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Embracing E-records

Embracing e-records Computer monitors are replacing X-ray film and paper files in the doctor's office.
Surgeons and staff no longer play the "where's-the-chart?" game in the Division of Cardiothoracic Surgery at Washington University School of Medicine.

That activity recently became obsolete when the division switched from using paper files to a fully electronic medical record system.

"In our division, there might be six people vying for a patient's chart during the week," says Laura Ochoa, advance practice nurse in thoracic surgery. "The surgeon's assistant might have the chart so she can include dictation from the surgeon, I might want it to organize some tests, our research group might want it to see if the patient is eligible for clinical studies, and so on - so we used to end up playing 'Where's the chart?' a lot. With the electronic system, we can all look at one chart simultaneously from our own offices - on the medical campus or at other clinical locations."

By one estimate, only about 14 percent of all medical group practices nationwide use electronic health records. Professional organizations and federal agencies have been encouraging their use, and the federal government has set a goal for widespread adoption in medical practices within the next 10 years. Electronic records are thought to improve the quality of care, reduce errors and improve efficiency.

The electronic record-keeping system adopted by the cardiothoracic division will be implemented throughout the Washington University Physicians group, a clinical practice group of more than 900 physicians representing more than 50 specialties and providing services at more than 35 sites throughout the St. Louis region.

The general thoracic surgery service changed to electronic records this spring, and the division's cardiac and pediatric cardiothoracic surgery services recently implemented the electronic system, completing the division's move away from paper medical records.

"The potential advantages for general thoracic surgery are huge because we see a large number of new patients every week," says G. Alexander Patterson, M.D., the Evarts A. Graham Professor of Surgery and chief of the Division of Cardiothoracic Surgery. "Most of those new patients require a significant number of investigations before we can make a plan for their therapy, so it's an incredible amount of data to manage. Having it in an electronic format has really helped."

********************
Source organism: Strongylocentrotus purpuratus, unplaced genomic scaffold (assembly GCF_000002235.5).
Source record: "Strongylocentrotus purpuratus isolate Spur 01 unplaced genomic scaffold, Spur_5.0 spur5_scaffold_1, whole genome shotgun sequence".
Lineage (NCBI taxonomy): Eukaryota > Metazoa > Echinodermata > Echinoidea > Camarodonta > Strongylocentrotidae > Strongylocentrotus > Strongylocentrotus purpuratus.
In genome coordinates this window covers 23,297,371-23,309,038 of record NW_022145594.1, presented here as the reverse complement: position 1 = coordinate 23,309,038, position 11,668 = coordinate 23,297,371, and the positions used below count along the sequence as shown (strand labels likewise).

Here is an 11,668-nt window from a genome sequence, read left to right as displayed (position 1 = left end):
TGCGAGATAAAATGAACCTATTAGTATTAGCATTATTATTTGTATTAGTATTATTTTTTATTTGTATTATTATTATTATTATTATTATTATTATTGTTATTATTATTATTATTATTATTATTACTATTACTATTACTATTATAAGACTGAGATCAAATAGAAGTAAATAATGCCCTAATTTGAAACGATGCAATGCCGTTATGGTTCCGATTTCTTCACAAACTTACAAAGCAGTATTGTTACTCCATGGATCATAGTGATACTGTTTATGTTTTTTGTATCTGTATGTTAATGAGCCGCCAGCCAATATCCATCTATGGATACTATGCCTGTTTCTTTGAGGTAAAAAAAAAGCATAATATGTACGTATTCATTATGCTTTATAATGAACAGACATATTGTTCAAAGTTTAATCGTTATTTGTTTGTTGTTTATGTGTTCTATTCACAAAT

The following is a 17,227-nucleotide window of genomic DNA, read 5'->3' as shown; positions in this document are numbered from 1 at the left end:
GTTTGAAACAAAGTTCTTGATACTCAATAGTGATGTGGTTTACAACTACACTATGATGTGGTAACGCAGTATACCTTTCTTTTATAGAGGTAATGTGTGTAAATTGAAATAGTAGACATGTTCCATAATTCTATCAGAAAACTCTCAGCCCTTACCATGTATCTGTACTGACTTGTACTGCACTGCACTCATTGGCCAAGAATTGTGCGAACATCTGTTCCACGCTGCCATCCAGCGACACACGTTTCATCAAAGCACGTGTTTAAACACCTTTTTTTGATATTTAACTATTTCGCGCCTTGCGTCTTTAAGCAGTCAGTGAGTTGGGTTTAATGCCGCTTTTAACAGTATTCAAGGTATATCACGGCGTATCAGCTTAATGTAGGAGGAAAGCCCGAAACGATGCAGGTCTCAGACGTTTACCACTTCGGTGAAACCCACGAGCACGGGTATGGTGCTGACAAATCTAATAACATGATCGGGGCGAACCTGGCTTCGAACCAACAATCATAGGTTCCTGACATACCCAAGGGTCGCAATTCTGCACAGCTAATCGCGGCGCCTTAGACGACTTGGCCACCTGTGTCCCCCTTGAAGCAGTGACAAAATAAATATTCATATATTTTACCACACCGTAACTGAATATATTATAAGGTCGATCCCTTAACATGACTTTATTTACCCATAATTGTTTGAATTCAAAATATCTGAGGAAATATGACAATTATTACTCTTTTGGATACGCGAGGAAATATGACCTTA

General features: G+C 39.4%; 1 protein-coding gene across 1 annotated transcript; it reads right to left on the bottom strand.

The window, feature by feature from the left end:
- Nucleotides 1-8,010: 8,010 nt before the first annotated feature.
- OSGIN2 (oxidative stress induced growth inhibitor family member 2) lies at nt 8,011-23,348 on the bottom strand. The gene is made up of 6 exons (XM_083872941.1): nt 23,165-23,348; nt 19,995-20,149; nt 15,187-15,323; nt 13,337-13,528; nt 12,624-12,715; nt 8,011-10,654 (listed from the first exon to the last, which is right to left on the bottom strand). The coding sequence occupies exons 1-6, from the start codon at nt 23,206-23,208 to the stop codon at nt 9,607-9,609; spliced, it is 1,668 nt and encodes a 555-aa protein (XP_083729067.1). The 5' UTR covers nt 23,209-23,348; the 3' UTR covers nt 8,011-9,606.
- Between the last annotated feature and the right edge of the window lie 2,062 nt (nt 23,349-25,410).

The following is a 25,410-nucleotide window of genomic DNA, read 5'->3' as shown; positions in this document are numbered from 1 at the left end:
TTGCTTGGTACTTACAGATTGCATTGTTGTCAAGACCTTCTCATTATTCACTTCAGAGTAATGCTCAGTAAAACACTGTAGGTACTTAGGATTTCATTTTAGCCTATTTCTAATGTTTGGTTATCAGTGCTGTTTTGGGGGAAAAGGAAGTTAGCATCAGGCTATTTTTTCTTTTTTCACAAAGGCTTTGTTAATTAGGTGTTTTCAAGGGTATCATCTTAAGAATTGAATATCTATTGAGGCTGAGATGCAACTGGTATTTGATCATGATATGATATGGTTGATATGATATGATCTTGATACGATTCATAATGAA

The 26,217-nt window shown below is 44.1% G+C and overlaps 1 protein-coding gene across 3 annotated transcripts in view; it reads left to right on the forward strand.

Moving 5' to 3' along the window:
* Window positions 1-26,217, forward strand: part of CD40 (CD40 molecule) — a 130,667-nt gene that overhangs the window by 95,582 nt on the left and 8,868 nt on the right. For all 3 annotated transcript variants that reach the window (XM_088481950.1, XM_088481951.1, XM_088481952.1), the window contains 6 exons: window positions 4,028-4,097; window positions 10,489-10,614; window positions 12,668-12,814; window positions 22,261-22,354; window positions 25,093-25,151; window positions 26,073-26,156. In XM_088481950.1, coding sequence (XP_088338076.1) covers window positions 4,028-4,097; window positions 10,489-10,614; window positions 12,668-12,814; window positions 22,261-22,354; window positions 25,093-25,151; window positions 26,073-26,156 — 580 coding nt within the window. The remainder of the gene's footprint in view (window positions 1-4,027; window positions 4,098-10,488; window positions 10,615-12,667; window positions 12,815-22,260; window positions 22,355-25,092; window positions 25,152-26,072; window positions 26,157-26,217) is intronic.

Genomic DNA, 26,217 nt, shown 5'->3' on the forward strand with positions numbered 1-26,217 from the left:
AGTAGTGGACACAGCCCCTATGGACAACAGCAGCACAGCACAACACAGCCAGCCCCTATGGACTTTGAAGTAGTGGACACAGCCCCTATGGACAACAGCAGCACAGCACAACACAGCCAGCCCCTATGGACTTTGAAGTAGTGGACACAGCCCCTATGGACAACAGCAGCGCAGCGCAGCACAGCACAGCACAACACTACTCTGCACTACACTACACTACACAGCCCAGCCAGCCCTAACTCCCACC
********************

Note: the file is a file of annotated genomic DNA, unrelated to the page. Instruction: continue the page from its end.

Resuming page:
Patients may find electronic medical records improve their experience as well.

"The system can be set up to know your preferred pharmacy, and a staff member can just push a button and send a request directly to the pharmacy," says Troy Burrus, electronic medical records program manager with the Washington University Physicians group.

When the entire School of Medicine has installed the electronic system, patients who see more than one specialist could find their visits easier.

"If you've seen your dermatologist and then your internist, they will both refer to the same chart, so there's one list of allergies and one list of medications," Burrus says. "If a doctor discontinues a medication, immediately all the other physicians who see the chart will have that information."

As per Burrus, the system automatically checks for harmful drug interactions and can also signal a doctor if a chosen procedure or therapy is outside of recommended guidelines. With its connections to testing labs, the system can receive blood test results, X-rays and other information electronically. A task list feature that identifies items that need attention ensures patient calls and test results are dealt with quickly.

Patterson says he believes the electronic record system improves patient safety.

"It's far safer and far more complete," Patterson says. "Having everybody in the patient care loop with access to the same information makes mistakes much, much less likely."

The system maintains patient's records on secure servers, and duplicate servers safeguard against data loss if one should become damaged. Security features prevent unauthorized viewing of patient records.

"One of the biggest questions about electronic medical records is security," Burrus says. "There are a number of checks and balances in place to make sure the documents are secure."

The electronic system can save time and cut costs by reducing filing and storage, and its link to the financial system can streamline billing.

Called the TouchWorks Electronic Health Record, the system was developed by Allscripts, a provider of clinical software.


Posted by: Sue    Source

Did you know?
Surgeons and staff no longer play the "where's-the-chart?" game in the Division of Cardiothoracic Surgery at Washington University School of Medicine. That activity recently became obsolete when the division switched from using paper files to a fully electronic medical record system. Embracing e-records

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